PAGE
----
Since music draws on so many of the brain's faculties, it vouches for the health of the organ as a whole. And since music in ancient cultures seems often to have been linked with dancing, a good fitness indicator for the rest of the body, anyone who could sing and dance well was advertising the general excellence of their mental and physical genes to a potential mate.
Note: this applies to music performance, not music composition. Jimi Hendrix got laid like, well, a rock star, and if you're in a band you may be in with a chance. Sitting at your computer composing techno tunes is not a sign of Darwinian fitness, and unlikely to pull 'em in. As for DJing, the jury's still out.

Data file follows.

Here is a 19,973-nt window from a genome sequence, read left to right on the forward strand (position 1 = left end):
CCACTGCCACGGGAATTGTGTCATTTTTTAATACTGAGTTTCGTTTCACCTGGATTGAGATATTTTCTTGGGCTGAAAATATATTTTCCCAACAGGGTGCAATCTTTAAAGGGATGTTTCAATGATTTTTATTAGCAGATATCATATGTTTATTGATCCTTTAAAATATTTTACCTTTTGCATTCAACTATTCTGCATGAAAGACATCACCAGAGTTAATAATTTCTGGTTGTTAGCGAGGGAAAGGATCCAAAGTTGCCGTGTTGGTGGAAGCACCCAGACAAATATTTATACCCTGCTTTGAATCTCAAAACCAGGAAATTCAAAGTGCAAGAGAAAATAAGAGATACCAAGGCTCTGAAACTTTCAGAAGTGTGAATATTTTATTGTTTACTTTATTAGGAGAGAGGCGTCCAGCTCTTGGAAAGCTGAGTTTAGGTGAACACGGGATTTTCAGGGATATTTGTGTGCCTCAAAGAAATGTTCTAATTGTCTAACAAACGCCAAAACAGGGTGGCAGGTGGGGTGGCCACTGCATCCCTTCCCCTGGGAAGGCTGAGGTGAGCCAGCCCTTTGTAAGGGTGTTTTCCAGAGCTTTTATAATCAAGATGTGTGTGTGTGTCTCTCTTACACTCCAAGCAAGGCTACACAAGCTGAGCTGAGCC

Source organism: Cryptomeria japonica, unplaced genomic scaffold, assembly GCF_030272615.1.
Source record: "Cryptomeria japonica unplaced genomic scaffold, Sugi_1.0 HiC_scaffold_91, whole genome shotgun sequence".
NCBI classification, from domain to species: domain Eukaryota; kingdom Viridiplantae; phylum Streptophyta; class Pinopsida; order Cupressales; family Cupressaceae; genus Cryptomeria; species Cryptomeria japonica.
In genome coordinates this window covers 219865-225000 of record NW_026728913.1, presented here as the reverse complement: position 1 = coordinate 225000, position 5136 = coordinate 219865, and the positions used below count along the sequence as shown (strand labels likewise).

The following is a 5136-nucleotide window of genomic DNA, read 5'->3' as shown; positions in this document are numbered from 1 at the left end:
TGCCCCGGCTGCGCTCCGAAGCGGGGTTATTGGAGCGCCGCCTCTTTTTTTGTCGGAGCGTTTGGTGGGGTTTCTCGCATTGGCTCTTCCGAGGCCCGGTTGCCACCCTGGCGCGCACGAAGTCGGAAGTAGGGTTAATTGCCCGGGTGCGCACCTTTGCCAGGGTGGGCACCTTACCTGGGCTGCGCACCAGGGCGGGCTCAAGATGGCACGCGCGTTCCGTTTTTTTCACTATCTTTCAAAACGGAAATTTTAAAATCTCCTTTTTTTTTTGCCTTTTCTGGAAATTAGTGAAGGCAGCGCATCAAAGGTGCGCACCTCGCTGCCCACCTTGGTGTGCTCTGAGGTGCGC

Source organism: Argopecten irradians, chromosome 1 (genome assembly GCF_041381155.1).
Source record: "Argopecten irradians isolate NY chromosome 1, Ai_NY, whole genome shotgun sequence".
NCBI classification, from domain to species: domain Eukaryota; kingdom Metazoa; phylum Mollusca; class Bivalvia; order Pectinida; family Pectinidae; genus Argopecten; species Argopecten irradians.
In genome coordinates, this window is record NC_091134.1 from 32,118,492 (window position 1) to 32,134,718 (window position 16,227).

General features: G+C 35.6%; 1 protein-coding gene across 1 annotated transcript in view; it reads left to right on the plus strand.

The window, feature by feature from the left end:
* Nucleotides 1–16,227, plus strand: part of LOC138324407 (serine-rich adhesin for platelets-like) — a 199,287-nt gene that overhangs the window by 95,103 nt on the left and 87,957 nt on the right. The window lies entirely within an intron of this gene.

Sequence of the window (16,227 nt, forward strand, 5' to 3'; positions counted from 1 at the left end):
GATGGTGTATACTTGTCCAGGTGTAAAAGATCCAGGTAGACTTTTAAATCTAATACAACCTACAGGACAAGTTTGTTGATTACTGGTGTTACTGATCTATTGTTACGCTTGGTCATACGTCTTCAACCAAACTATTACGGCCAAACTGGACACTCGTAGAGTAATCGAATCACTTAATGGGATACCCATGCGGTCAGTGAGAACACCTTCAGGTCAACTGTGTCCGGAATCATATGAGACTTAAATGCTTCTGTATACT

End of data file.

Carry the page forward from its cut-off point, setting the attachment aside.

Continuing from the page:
Group singing, or chorusing, may have been an intermediate step in this process, he suggests. He has preliminary evidence that singing in church produces endorphins, a class of brain hormone thought to be important in social bonding, he said.
(I've heard it claimed in NLP circles that singing together puts one into a receptive state by the fact that one is, by necessity, breathing in synchronisation with everybody else in the church (including the celebrant of the service) and thus is more receptive to their beliefs; hence, it works as a sort of hypnotic persuasion technique.)
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